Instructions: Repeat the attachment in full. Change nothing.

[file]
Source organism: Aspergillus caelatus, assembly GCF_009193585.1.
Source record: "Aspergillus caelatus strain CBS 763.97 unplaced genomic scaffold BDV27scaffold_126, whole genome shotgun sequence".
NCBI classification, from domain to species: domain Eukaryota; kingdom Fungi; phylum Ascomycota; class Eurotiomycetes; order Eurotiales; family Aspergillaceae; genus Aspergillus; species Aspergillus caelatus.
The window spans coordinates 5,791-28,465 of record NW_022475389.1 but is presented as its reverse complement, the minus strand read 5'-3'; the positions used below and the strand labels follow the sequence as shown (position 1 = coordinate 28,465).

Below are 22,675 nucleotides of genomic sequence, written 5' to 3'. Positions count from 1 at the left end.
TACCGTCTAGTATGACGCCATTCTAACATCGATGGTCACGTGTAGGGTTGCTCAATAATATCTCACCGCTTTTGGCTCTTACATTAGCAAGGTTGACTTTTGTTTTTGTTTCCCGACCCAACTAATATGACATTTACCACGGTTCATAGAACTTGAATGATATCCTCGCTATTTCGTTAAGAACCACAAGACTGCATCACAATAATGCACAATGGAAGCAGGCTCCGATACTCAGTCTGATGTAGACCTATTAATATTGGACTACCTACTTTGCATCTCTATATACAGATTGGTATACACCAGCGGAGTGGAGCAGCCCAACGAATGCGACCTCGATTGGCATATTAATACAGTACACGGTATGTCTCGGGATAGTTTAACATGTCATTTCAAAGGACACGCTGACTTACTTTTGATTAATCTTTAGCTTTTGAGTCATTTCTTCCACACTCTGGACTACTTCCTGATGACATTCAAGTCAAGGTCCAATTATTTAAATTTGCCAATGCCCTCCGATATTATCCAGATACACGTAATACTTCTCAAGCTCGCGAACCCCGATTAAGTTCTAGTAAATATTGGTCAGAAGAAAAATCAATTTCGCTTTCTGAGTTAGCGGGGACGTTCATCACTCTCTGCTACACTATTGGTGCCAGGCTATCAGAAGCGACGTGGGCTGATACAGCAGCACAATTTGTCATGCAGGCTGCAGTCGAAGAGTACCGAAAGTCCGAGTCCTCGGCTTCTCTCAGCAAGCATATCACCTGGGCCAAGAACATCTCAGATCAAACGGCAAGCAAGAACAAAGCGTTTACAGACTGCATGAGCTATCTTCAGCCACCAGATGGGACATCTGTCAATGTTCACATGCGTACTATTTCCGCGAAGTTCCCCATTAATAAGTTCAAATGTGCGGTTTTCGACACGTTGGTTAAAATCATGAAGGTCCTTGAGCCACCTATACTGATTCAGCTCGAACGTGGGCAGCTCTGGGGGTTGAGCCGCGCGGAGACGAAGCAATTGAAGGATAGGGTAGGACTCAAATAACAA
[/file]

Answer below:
Source organism: Aspergillus caelatus, assembly GCF_009193585.1.
Source record: "Aspergillus caelatus strain CBS 763.97 unplaced genomic scaffold BDV27scaffold_126, whole genome shotgun sequence".
NCBI classification, from domain to species: domain Eukaryota; kingdom Fungi; phylum Ascomycota; class Eurotiomycetes; order Eurotiales; family Aspergillaceae; genus Aspergillus; species Aspergillus caelatus.
The window spans coordinates 5,791-28,465 of record NW_022475389.1 but is presented as its reverse complement, the minus strand read 5'-3'; the positions used below and the strand labels follow the sequence as shown (position 1 = coordinate 28,465).

Below are 22,675 nucleotides of genomic sequence, written 5' to 3'. Positions count from 1 at the left end.
TACCGTCTAGTATGACGCCATTCTAACATCGATGGTCACGTGTAGGGTTGCTCAATAATATCTCACCGCTTTTGGCTCTTACATTAGCAAGGTTGACTTTTGTTTTTGTTTCCCGACCCAACTAATATGACATTTACCACGGTTCATAGAACTTGAATGATATCCTCGCTATTTCGTTAAGAACCACAAGACTGCATCACAATAATGCACAATGGAAGCAGGCTCCGATACTCAGTCTGATGTAGACCTATTAATATTGGACTACCTACTTTGCATCTCTATATACAGATTGGTATACACCAGCGGAGTGGAGCAGCCCAACGAATGCGACCTCGATTGGCATATTAATACAGTACACGGTATGTCTCGGGATAGTTTAACATGTCATTTCAAAGGACACGCTGACTTACTTTTGATTAATCTTTAGCTTTTGAGTCATTTCTTCCACACTCTGGACTACTTCCTGATGACATTCAAGTCAAGGTCCAATTATTTAAATTTGCCAATGCCCTCCGATATTATCCAGATACACGTAATACTTCTCAAGCTCGCGAACCCCGATTAAGTTCTAGTAAATATTGGTCAGAAGAAAAATCAATTTCGCTTTCTGAGTTAGCGGGGACGTTCATCACTCTCTGCTACACTATTGGTGCCAGGCTATCAGAAGCGACGTGGGCTGATACAGCAGCACAATTTGTCATGCAGGCTGCAGTCGAAGAGTACCGAAAGTCCGAGTCCTCGGCTTCTCTCAGCAAGCATATCACCTGGGCCAAGAACATCTCAGATCAAACGGCAAGCAAGAACAAAGCGTTTACAGACTGCATGAGCTATCTTCAGCCACCAGATGGGACATCTGTCAATGTTCACATGCGTACTATTTCCGCGAAGTTCCCCATTAATAAGTTCAAATGTGCGGTTTTCGACACGTTGGTTAAAATCATGAAGGTCCTTGAGCCACCTATACTGATTCAGCTCGAACGTGGGCAGCTCTGGGGGTTGAGCCGCGCGGAGACGAAGCAATTGAAGGATAGGGTAGGACTCAAATAACAA